You can find out more about each individual ingredient further down this post.

NB As always, seek medical advice before taking any supplement if you have a health condition or are taking prescribed medicines, as interactions are likely. Do not take nootropic supplements if you are pregnant or breast feeding.

First level nootropic supplements

ginkgo as a nootropic
<strong> Ginkgo biloba<strong>

If you are new to nootropics I suggest you start with a formula that includes Ginkgo biloba, one of the most widely used herbal medicines for improving blood flow and the supply of oxygen and nutrients to the brain.

Gingko biloba

Ginkgo biloba leaves contain unique ginkgolides (terpene trilactones) which, according to latest evidence, also target the system of microtubules within neurons. These hollow microtubules transport nutrients and the brain chemicals (neurotransmitters) which are involved in nerve cell communication, to improve cell processing ability, short-term working memory, concentration and cognition (the ability to think straight).

The results from nine trials, involving over 2,500 people, show that Ginkgo biloba is more effective than placebo for improving cognition in older people. Ginkgo was found to stabilise or slow the decline in behaviour and daily function for people with dementia, with no safety concerns.

Whether or not it improves memory in healthy people remains uncertain, but if you have subjective memory impairment Ginkgo biloba may well help.

Nootropics for focus

My next recommended level of nootropic supplements are designed to provide rapid clarity and focus. Some of these include Gotu kola and kola nut which, despite their similar names, are different herbal medicines.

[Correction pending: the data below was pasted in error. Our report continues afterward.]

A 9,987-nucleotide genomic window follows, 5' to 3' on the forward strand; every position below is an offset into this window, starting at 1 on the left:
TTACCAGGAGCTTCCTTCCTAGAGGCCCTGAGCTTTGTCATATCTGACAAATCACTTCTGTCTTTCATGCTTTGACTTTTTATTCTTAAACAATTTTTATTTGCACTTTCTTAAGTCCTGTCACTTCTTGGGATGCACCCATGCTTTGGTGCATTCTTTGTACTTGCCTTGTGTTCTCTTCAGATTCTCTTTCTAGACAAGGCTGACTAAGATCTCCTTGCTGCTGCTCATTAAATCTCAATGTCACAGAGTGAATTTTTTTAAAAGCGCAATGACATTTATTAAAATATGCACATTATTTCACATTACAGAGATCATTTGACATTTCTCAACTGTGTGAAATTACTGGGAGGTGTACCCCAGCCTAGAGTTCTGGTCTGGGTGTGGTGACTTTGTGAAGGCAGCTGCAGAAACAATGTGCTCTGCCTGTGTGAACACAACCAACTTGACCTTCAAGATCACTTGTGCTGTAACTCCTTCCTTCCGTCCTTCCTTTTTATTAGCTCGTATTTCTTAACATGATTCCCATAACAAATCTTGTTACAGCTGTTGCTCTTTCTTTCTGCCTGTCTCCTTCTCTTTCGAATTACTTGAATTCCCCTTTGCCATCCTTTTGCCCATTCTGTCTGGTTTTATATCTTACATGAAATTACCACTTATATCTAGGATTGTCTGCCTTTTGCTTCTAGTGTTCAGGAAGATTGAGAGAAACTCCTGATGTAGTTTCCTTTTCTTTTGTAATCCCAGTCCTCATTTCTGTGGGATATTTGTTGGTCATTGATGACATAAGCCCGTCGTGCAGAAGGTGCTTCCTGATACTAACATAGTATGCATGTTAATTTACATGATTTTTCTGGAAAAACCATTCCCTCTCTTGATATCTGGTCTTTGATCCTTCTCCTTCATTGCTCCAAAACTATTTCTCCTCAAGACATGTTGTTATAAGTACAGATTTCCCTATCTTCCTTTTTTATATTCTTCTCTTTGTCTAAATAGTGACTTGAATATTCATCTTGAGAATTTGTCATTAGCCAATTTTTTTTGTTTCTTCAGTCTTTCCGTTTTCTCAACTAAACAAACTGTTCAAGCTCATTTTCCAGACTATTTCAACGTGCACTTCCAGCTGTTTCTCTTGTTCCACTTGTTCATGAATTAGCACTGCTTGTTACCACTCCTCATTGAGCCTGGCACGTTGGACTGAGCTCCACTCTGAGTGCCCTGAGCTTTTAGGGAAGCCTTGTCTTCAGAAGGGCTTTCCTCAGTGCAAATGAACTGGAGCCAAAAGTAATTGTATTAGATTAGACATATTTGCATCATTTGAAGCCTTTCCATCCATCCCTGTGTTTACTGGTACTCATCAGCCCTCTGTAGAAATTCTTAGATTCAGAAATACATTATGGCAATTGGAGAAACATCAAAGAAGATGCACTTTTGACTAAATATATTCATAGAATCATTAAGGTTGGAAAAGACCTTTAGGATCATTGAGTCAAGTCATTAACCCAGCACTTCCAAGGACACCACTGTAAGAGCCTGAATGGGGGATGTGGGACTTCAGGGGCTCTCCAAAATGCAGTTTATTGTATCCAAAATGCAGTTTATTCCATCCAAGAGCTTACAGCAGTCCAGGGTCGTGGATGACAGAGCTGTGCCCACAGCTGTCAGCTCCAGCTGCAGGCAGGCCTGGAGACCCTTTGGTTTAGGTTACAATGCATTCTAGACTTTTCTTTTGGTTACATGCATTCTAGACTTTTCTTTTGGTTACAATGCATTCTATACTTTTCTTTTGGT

gotu kola nootropic
<strong> Gotu kola<strong>

Gotu kola

Gotu kola (Centella asiatica) is a rejuvenating, Ayurvedic herb known as Asian pennywort, and as the Fountain of Youth. In Asia, many people regularly eat one Gotu kola leaf a day in the hope of prolonging their life. Gotu kola leaves high concentrations of unique glycosides and triterpenoids.

Gotu kola has been shown to improve learning and memory through neuroprotective effects on brain cells, and has shown positive effects on memory, cognition and mood in healthy elderly volunteers. Gotu kola is not related to the kola nut and does not contain caffeine.

kola nut
<strong> kola nut<strong>

Kola nut

In contrast, kola nut is the seed of a tree, usually Cola acuminata or Cola nitida. Kola nuts contains two main stimulants, caffeine and theobromine. The concentration of caffeine within kola nuts is typically 2% to 4%, and it is one of the original ingredients of cola style drinks as it has a bitter-sweet flavour.

Kola nuts are chewed in some cultures to restore vitality, and are the source of a dye known as kola red.

Rhodiola rosea

Rhodiola is my favourite adaptogen as it is both energising and relaxing. It contains a number of unique substances, such as rhodioflavonoside, which are believed to have a calming action, increasing levels of serotonin to improve mood while also suppressing the stress hormones, cortisol and adrenaline. It also has an energising action which enhances performance and is particularly helpful when burn-out causes fatigue, reduced energy, sleep difficulties, poor appetite, irritability, hypertension and headaches. See more on Rhodiola below.

Bacopa monnieri formulations

bacopa as a nootropic
<strong> Bacopa monnieri<strong>

Supplements containing the herb, Bacopa monnieri,  are the next step up the nootropic ladder. In preclinical studies, this exciting herbal nootropic was shown to increase the number and density of brain cell dendrites – the branches that connect and communicate with neighbouring neurons.

Bacopa monnieri is the most powerful Ayurvedic herb for improving memory and clarity of thought, as well as reducing anxiety. Also known as Brahmi, or water hyssop, Bacopa monnieri contains at least 12 unique anti-oxidants, known as bacosides, which have anti-inflammatory, neuroprotective effects to reduce brain cell damage, and enhance synaptic changes involved in learning. Bacopa monnieri increases cerebral blood flow, and has effects on acetylcholine and monoamine neurotransmitter levels.